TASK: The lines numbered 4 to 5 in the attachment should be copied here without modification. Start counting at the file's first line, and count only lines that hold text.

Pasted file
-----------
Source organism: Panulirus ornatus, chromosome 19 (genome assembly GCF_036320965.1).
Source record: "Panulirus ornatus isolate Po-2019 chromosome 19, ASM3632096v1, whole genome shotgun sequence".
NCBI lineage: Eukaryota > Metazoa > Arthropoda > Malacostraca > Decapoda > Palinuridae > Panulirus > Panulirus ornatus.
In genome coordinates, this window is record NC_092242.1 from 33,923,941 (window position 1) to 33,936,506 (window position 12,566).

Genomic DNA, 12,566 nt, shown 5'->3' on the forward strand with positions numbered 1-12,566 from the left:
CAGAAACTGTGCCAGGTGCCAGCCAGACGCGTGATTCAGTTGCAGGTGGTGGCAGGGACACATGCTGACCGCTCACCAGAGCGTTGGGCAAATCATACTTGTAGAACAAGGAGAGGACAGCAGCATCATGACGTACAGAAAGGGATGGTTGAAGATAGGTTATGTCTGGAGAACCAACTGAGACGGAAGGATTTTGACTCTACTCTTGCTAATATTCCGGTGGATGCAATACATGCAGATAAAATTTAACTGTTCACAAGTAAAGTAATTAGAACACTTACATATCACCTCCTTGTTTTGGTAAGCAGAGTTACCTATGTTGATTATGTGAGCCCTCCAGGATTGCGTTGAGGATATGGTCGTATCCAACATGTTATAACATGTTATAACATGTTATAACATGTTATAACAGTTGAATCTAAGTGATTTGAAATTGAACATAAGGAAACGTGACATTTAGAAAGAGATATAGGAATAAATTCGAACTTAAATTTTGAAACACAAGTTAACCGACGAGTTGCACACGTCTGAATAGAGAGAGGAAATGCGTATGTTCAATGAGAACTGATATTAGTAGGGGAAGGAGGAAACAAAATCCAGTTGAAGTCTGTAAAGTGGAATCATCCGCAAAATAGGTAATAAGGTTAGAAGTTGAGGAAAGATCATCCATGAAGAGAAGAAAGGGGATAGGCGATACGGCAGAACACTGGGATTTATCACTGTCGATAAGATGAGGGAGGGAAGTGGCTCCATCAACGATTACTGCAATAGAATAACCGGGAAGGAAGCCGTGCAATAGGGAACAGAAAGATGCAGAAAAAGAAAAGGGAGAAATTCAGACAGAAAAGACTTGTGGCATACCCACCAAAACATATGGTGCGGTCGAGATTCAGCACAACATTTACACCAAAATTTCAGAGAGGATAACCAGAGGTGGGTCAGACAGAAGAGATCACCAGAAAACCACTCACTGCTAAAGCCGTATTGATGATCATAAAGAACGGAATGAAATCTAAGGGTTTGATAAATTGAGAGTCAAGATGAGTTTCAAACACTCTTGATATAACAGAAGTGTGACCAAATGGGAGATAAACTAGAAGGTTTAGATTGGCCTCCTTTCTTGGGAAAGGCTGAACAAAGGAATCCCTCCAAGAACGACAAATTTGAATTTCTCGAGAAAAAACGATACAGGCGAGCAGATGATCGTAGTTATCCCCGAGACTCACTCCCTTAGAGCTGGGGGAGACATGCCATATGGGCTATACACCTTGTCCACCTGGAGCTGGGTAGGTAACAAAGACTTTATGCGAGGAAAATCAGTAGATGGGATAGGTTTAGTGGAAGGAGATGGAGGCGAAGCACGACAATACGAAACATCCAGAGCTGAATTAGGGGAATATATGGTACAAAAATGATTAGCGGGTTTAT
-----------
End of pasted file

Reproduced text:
In genome coordinates, this window is record NC_092242.1 from 33,923,941 (window position 1) to 33,936,506 (window position 12,566).

Genomic DNA, 12,566 nt, shown 5'->3' on the forward strand with positions numbered 1-12,566 from the left: